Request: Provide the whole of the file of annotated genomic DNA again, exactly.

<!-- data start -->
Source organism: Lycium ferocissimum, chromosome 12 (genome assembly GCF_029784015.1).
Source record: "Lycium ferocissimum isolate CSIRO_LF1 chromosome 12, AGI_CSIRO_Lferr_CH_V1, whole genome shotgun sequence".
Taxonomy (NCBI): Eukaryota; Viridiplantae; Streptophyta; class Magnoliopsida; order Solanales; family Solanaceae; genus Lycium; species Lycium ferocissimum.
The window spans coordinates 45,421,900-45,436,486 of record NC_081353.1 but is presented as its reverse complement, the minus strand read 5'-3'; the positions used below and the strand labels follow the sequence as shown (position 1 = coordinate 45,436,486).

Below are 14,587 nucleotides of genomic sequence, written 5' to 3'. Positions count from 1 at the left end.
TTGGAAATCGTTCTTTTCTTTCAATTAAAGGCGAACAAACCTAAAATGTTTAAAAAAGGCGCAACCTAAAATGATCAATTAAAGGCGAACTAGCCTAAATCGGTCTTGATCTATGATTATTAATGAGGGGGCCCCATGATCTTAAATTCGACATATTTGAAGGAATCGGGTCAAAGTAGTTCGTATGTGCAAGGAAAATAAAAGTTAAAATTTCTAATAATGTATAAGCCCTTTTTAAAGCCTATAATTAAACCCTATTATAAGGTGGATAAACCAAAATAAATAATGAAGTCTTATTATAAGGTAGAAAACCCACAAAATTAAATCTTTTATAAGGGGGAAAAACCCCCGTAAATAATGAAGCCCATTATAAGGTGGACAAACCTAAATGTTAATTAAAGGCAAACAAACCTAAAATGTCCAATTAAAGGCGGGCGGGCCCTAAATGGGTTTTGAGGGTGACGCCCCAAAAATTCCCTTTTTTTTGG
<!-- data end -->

Source organism: Lycium ferocissimum, chromosome 12 (genome assembly GCF_029784015.1).
Source record: "Lycium ferocissimum isolate CSIRO_LF1 chromosome 12, AGI_CSIRO_Lferr_CH_V1, whole genome shotgun sequence".
Taxonomy (NCBI): Eukaryota; Viridiplantae; Streptophyta; class Magnoliopsida; order Solanales; family Solanaceae; genus Lycium; species Lycium ferocissimum.
The window spans coordinates 45,421,900-45,436,486 of record NC_081353.1 but is presented as its reverse complement, the minus strand read 5'-3'; the positions used below and the strand labels follow the sequence as shown (position 1 = coordinate 45,436,486).

Below are 14,587 nucleotides of genomic sequence, written 5' to 3'. Positions count from 1 at the left end.
TTGGAAATCGTTCTTTTCTTTCAATTAAAGGCGAACAAACCTAAAATGTTTAAAAAAGGCGCAACCTAAAATGATCAATTAAAGGCGAACTAGCCTAAATCGGTCTTGATCTATGATTATTAATGAGGGGGCCCCATGATCTTAAATTCGACATATTTGAAGGAATCGGGTCAAAGTAGTTCGTATGTGCAAGGAAAATAAAAGTTAAAATTTCTAATAATGTATAAGCCCTTTTTAAAGCCTATAATTAAACCCTATTATAAGGTGGATAAACCAAAATAAATAATGAAGTCTTATTATAAGGTAGAAAACCCACAAAATTAAATCTTTTATAAGGGGGAAAAACCCCCGTAAATAATGAAGCCCATTATAAGGTGGACAAACCTAAATGTTAATTAAAGGCAAACAAACCTAAAATGTCCAATTAAAGGCGGGCGGGCCCTAAATGGGTTTTGAGGGTGACGCCCCAAAAATTCCCTTTTTTTTGG